Today the demand for faster, more accurate measurement is growing. One method of achieving this goal is to turn to 5-axis rapid touch trigger measurement as part of a CMM. Let’s dive into why this technology is beneficial and why adoption is on the rise.

5-Axis Measurement: How It Works And Benefits It Provides

5-axis rapid touch trigger measurement is considered the next step below constant contact and drag scanning measurement because it measures individual touch points by physically touching a point to measure it in rapid succession. This is accomplished by the probe head itself moving while taking point measurements.

When compared with conventional probing, 5-axis rapid touch trigger measurement is much faster. It can reduce measurement time 60%-70%, depending on what is being measured. And when compared to a regular CMM machine, 5-axis rapid touch trigger measurement offers benefits in certain measurement situations. For example, when measuring a part that has many holes and many points in each hole, this is an ideal application for 5-axis rapid touch trigger measurement as well as when measuring complex surfaces with tight access (e.g., an impeller for a turbo system). The ability to infinitely position the probe head at any angle allows access to areas that a traditional fixed probe head could not reach.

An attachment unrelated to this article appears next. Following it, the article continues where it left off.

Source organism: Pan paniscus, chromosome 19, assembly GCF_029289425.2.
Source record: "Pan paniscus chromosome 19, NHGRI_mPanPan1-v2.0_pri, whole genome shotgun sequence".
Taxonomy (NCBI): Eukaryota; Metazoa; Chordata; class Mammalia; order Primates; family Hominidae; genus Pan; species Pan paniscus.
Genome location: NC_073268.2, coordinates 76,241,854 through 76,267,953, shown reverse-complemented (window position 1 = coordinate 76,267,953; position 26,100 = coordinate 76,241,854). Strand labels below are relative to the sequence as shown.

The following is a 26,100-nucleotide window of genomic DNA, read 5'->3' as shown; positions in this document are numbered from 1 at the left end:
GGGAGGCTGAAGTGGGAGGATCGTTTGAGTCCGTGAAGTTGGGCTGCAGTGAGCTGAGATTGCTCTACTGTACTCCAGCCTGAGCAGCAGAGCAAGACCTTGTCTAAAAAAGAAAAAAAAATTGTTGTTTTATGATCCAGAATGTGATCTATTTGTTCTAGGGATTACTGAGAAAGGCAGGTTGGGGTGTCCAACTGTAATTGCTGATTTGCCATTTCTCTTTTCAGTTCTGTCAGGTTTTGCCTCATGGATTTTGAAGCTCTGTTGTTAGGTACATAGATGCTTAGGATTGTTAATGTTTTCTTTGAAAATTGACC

Mostly, anything that a conventional CMM with a fixed probe can measure, 5-axis rapid touch trigger measurement can also measure because it’s a better alternative when it comes to ensuring measurement flexibility, especially since standard probing systems are restricted in terms of the angle that you can set. 

Some motorized probe heads have fixed angular degree increments, and you can’t set an angle between the fixed angular increments. With 5-axis rapid touch trigger measurement, however, you can achieve infinite positioning of probe heads at any angle. This is because a 5-axis head can move the touch probe independently, instead of the probe being stationary and the entire CMM machine itself having to move.

This increases speed and flexibility of measurement, as well as accuracy. Why? Because it makes a difference if the machine is moving vs. whether the probe is moving. Forces generated by the movement of the machine can negatively impact measurement accuracy. The extended reach of a 5-axis touch probe could positively impact accuracy given you’re not limited to the effective working length of the stylus itself to determine how far you can go down into a hole to complete a measurement.